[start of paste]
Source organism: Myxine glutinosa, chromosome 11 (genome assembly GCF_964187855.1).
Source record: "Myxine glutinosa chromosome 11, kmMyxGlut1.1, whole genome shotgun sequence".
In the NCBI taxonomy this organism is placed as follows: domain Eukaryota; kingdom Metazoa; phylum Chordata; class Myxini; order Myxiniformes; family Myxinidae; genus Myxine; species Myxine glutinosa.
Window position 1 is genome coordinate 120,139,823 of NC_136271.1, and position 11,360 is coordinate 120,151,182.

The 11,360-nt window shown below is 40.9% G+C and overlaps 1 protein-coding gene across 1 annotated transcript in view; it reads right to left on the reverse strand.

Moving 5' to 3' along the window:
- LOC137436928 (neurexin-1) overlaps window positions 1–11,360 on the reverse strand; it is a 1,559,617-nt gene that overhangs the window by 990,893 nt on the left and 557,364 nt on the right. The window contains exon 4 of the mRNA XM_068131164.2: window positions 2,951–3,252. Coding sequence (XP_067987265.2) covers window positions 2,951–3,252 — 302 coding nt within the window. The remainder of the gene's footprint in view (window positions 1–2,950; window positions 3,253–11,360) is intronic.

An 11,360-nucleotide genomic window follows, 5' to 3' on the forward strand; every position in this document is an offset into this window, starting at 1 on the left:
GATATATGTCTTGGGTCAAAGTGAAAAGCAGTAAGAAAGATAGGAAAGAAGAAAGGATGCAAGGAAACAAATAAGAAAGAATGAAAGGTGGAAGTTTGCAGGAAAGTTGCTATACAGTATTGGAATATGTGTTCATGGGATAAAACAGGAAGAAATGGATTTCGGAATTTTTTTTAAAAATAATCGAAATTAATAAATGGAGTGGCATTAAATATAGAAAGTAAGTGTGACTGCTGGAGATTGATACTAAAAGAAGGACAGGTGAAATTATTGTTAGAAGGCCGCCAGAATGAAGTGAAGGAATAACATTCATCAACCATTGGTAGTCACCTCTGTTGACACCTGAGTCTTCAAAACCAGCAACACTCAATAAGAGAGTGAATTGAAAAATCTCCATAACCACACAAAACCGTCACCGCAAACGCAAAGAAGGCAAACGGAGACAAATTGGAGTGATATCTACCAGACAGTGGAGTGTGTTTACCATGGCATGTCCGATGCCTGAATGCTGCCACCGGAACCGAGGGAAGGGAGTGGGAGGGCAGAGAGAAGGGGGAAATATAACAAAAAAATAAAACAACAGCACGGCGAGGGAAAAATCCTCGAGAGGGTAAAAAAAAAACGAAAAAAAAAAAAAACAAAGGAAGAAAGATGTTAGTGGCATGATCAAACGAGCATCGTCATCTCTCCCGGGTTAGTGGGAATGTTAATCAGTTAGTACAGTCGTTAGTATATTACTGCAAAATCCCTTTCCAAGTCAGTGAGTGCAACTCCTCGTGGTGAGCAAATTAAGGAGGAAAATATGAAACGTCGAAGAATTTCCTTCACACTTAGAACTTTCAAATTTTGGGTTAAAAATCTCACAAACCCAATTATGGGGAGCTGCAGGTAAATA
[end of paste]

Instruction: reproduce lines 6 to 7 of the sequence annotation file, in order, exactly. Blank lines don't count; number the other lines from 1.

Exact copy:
Moving 5' to 3' along the window:
- LOC137436928 (neurexin-1) overlaps window positions 1–11,360 on the reverse strand; it is a 1,559,617-nt gene that overhangs the window by 990,893 nt on the left and 557,364 nt on the right. The window contains exon 4 of the mRNA XM_068131164.2: window positions 2,951–3,252. Coding sequence (XP_067987265.2) covers window positions 2,951–3,252 — 302 coding nt within the window. The remainder of the gene's footprint in view (window positions 1–2,950; window positions 3,253–11,360) is intronic.